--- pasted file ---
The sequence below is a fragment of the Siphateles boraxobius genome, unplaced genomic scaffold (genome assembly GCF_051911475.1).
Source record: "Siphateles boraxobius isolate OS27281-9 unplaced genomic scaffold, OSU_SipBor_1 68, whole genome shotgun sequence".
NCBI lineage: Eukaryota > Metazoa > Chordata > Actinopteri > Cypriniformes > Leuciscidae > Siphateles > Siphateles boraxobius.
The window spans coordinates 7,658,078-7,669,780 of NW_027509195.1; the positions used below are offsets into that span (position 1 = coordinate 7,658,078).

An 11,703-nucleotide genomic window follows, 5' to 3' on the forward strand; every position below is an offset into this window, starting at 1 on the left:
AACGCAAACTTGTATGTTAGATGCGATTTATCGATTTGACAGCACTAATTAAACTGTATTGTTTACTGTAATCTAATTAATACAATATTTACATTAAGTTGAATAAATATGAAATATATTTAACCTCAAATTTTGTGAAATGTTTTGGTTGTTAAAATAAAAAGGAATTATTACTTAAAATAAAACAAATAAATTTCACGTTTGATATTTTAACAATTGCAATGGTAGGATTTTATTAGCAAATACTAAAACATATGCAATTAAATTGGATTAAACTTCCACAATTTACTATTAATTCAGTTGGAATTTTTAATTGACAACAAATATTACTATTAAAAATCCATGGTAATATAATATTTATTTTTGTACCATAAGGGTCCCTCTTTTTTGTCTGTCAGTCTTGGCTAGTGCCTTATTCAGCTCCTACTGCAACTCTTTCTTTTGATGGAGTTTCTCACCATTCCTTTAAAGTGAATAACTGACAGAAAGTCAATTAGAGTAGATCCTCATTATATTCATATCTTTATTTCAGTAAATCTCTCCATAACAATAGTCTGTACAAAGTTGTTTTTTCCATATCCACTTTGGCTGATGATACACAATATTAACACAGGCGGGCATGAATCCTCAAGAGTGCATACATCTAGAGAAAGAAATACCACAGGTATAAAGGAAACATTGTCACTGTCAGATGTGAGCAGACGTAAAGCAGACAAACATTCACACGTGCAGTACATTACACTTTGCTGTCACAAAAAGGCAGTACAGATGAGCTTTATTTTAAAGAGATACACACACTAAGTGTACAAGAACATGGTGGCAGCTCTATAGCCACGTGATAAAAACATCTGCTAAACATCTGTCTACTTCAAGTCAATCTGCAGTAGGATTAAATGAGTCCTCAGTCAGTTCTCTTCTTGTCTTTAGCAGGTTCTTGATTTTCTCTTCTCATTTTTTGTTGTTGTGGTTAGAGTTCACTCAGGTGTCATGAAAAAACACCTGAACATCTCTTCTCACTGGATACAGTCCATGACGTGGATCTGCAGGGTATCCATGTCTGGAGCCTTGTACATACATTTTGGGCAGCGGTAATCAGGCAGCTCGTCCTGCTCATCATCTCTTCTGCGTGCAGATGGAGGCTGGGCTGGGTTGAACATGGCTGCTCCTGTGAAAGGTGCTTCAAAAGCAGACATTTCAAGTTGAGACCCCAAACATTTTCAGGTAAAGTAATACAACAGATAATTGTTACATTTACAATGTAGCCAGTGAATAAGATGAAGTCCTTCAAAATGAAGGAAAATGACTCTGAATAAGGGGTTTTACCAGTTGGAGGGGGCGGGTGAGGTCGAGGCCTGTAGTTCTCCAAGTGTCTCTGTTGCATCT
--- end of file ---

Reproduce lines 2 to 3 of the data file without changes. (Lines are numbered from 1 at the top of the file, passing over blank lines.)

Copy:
Source record: "Siphateles boraxobius isolate OS27281-9 unplaced genomic scaffold, OSU_SipBor_1 68, whole genome shotgun sequence".
NCBI lineage: Eukaryota > Metazoa > Chordata > Actinopteri > Cypriniformes > Leuciscidae > Siphateles > Siphateles boraxobius.